Belgium: economic acceleration in first quarter driven by domestic demand
Recent data show that the economic recovery remains in place as GDP volume grew 0.4% q-o-q on the back of private consumption and fixed investment. Going forward, the newly to be formed government is likely to pursue more pro-business policy measures.
Domestic demand drove growth in first quarter
In the first quarter of 2014 GDP volume grew 0.4% q-o-q, up from 0.3% q-o-q in the previous quarter (figure 1). The breakdown shows that GDP growth is mainly driven by domestic demand, as private consumption and fixed investment grew 0.4% and 1.9% q-o-q respectively. Together they contributed 0.6%-point to GDP growth. Net exports contributed negatively to growth, as exports (-1.5% q-o-q) decreased more heavily than imports (-1.3% q-o-q).
Booming business investments in the first quarter
In the first quarter of 2014 business investments increased by 2.2% q-o-q, compared to 0.9% q-o-q in last quarter of 2013. However, after the strong figure of the first quarter several factors point to slightly weaker business investments in this quarter. First, the manufacturing capacity utilization rate decreased slightly and is currently just below its long term average (figure 2). Second, producer sentiment slightly weakened in recent months, especially in the trade-sector (figure 3). Third, after the loosening of credit conditions as applied to loans to non-financial corporations in 13Q4, they did not change in 14Q1. Hence, credit supply is expected to remain a restrictive factor going forward. In short, due to the above mentioned factors, we expect growth of business investment to fall back slightly in 14Q2 (but still positive) after the strong figure in 14Q1. For 2014 as a whole we expect business investment to strengthen mainly on the back of a gradual rise of the capacity utilisation rate driven by a further recovery of domestic and external demand.
Outlook for private consumption remains bright
Increasing private consumption (+0.3% q-o-q) is in line with the improved consumer sentiment since early 2013 and there are reasons for more optimism going forward. First, the ongoing low rate of inflation (0.9% in April) and the VAT reduction on private electricity consumption introduced in April feeds households’ purchasing power, especially as hourly wage growth is still larger than inflation (figure 4). Note however that low inflation delays wage indexation and therefor suppresses wage growth and purchasing power on the medium term. Second, the unemployment rate stabilized at 8.5% in April and is expected to decrease next year. Employment increased again in the first quarter (figure 5). Job creation takes place especially in the services sector, while industry and construction jobs are still waning. The latter is related to the wave of bankruptcies in those sectors. Sentiment indicators underline this as producers’ employment expectations in the services sector are rising but are still declining in the manufacturing and construction sector. However, as vacancies are increasing and the economic environment is expected to improve, we believe job creation will continue its upward trend in the coming quarters. But as the labour force is still increasing, a decline of the unemployment rate is not expected until the start of 2015.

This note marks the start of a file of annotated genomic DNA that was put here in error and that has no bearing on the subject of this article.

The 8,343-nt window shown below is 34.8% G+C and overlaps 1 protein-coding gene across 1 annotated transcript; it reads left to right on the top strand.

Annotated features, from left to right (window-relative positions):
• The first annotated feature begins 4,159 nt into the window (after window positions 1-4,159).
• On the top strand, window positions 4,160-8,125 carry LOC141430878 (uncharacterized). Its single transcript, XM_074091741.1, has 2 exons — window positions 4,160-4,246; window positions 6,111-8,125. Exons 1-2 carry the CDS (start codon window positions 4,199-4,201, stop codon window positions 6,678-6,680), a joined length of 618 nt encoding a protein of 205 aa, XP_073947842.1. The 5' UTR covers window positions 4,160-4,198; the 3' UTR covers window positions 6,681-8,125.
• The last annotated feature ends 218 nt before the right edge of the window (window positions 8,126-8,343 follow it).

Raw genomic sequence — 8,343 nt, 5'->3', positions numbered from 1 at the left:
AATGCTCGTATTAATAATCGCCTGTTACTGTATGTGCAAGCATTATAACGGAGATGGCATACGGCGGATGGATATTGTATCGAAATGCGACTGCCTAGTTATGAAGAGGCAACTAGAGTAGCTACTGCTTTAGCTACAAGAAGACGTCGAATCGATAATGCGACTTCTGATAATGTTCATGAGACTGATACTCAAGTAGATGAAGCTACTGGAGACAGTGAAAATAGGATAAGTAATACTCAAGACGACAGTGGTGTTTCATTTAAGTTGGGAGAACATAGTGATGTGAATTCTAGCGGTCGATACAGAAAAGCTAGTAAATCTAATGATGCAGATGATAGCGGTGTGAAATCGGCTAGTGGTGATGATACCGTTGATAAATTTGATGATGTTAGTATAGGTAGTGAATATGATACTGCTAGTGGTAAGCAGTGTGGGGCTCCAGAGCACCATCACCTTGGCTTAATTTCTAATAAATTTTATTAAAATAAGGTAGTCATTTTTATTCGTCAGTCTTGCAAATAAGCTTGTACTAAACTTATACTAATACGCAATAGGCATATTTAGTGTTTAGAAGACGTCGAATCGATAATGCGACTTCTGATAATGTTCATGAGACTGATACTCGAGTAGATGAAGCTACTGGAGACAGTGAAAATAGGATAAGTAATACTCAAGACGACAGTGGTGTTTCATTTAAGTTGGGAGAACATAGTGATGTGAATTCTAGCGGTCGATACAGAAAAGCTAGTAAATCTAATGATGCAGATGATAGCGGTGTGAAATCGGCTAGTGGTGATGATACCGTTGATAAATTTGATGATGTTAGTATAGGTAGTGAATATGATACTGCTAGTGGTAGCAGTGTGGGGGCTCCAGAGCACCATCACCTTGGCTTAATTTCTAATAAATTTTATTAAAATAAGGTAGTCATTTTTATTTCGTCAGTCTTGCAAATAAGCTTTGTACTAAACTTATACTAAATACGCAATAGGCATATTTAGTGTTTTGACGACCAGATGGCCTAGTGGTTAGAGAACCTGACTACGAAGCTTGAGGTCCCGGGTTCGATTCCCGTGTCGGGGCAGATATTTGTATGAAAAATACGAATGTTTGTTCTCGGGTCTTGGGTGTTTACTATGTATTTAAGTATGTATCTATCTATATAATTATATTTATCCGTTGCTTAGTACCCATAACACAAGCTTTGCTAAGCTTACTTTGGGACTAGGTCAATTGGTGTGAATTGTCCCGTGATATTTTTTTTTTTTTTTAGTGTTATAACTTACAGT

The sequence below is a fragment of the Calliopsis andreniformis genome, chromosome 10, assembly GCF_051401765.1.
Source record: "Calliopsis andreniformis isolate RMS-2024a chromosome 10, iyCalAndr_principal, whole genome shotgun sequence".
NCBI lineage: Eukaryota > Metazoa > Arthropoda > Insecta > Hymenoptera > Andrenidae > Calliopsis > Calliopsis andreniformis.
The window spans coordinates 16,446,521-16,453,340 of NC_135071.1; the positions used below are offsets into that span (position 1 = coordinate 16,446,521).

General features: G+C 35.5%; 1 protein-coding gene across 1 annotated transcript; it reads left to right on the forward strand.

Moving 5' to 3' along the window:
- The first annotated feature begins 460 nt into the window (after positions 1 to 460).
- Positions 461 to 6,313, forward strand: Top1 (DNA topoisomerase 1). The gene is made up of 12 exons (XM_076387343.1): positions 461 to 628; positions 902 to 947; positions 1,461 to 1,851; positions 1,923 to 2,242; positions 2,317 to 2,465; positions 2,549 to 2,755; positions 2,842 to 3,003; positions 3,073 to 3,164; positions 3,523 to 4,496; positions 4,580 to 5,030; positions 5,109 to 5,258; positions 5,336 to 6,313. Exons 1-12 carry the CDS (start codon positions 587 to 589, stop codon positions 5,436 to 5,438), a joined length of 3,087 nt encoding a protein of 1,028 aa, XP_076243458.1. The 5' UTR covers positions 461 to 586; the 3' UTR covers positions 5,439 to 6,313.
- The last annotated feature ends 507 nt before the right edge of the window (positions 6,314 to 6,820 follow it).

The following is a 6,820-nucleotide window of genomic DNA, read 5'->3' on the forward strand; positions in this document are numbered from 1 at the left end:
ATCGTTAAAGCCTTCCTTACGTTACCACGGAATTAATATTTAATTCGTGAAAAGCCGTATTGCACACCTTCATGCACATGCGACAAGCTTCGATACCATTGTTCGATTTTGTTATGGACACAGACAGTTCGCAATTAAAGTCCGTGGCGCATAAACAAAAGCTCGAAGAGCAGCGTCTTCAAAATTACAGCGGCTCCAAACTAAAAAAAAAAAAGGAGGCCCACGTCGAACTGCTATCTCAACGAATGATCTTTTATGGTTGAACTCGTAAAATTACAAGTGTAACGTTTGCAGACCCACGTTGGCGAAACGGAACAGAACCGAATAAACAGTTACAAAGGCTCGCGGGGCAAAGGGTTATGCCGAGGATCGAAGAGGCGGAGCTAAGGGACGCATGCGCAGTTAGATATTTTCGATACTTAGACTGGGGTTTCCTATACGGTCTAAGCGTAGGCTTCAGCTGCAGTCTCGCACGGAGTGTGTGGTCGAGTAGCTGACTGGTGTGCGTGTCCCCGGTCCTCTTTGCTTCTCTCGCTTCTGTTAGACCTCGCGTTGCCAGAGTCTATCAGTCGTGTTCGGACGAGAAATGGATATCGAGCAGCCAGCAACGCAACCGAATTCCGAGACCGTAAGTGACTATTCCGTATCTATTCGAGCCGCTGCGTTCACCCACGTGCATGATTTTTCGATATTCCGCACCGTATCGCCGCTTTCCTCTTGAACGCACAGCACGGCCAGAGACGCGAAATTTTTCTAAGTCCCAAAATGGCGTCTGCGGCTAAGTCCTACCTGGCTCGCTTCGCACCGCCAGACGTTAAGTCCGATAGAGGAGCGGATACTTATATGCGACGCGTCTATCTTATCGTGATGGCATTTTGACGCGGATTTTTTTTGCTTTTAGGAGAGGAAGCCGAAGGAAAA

Probably more pro-business policy with new government
The EC announced in June that Belgium is allowed to leave the Excessive Deficit Procedure (EDP), which should give the government some more breathing space going forward. That said, the ending of the EDP does not give the government full rein and we expect austerity to continue on a moderate pace for two reasons. First, Belgium is obliged to make sufficient progress towards a structurally balanced budget and to bring down the debt-GDP ratio to 60% in the medium term. Second, as a result of the federal elections in May 2014, it is likely a more right leaning government will be formed within a few months. Such a government is expected to lower payroll and income taxes to boost employment, investment and export. It will likely compensate for that via deeper spending cuts and/or rises in other taxes.